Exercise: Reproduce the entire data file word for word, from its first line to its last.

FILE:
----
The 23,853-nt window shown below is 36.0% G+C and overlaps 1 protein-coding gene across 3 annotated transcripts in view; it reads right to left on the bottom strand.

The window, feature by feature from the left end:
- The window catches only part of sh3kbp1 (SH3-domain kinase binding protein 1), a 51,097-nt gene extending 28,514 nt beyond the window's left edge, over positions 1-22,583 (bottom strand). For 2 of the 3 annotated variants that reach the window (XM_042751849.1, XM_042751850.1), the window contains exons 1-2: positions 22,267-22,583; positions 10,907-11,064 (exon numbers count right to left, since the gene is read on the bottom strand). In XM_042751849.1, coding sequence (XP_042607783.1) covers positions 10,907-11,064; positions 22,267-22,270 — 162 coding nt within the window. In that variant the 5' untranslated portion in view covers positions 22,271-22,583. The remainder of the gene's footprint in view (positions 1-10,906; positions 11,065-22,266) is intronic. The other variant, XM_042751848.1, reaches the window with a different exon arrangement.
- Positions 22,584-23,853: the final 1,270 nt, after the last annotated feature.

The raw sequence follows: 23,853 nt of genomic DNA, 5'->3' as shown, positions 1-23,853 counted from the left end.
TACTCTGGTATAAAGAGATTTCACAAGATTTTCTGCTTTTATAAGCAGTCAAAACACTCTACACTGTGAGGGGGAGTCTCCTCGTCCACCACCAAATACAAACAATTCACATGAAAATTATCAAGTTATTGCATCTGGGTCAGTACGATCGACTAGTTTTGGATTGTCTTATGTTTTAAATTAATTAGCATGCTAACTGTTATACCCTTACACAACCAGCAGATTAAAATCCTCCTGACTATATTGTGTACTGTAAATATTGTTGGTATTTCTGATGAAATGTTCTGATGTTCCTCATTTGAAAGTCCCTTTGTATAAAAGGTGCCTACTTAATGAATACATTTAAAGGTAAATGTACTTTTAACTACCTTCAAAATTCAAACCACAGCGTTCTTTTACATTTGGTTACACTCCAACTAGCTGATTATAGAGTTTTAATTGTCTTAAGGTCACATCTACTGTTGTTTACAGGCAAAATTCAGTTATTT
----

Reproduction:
The 23,853-nt window shown below is 36.0% G+C and overlaps 1 protein-coding gene across 3 annotated transcripts in view; it reads right to left on the bottom strand.

The window, feature by feature from the left end:
- The window catches only part of sh3kbp1 (SH3-domain kinase binding protein 1), a 51,097-nt gene extending 28,514 nt beyond the window's left edge, over positions 1-22,583 (bottom strand). For 2 of the 3 annotated variants that reach the window (XM_042751849.1, XM_042751850.1), the window contains exons 1-2: positions 22,267-22,583; positions 10,907-11,064 (exon numbers count right to left, since the gene is read on the bottom strand). In XM_042751849.1, coding sequence (XP_042607783.1) covers positions 10,907-11,064; positions 22,267-22,270 — 162 coding nt within the window. In that variant the 5' untranslated portion in view covers positions 22,271-22,583. The remainder of the gene's footprint in view (positions 1-10,906; positions 11,065-22,266) is intronic. The other variant, XM_042751848.1, reaches the window with a different exon arrangement.
- Positions 22,584-23,853: the final 1,270 nt, after the last annotated feature.

The raw sequence follows: 23,853 nt of genomic DNA, 5'->3' as shown, positions 1-23,853 counted from the left end.
TACTCTGGTATAAAGAGATTTCACAAGATTTTCTGCTTTTATAAGCAGTCAAAACACTCTACACTGTGAGGGGGAGTCTCCTCGTCCACCACCAAATACAAACAATTCACATGAAAATTATCAAGTTATTGCATCTGGGTCAGTACGATCGACTAGTTTTGGATTGTCTTATGTTTTAAATTAATTAGCATGCTAACTGTTATACCCTTACACAACCAGCAGATTAAAATCCTCCTGACTATATTGTGTACTGTAAATATTGTTGGTATTTCTGATGAAATGTTCTGATGTTCCTCATTTGAAAGTCCCTTTGTATAAAAGGTGCCTACTTAATGAATACATTTAAAGGTAAATGTACTTTTAACTACCTTCAAAATTCAAACCACAGCGTTCTTTTACATTTGGTTACACTCCAACTAGCTGATTATAGAGTTTTAATTGTCTTAAGGTCACATCTACTGTTGTTTACAGGCAAAATTCAGTTATTT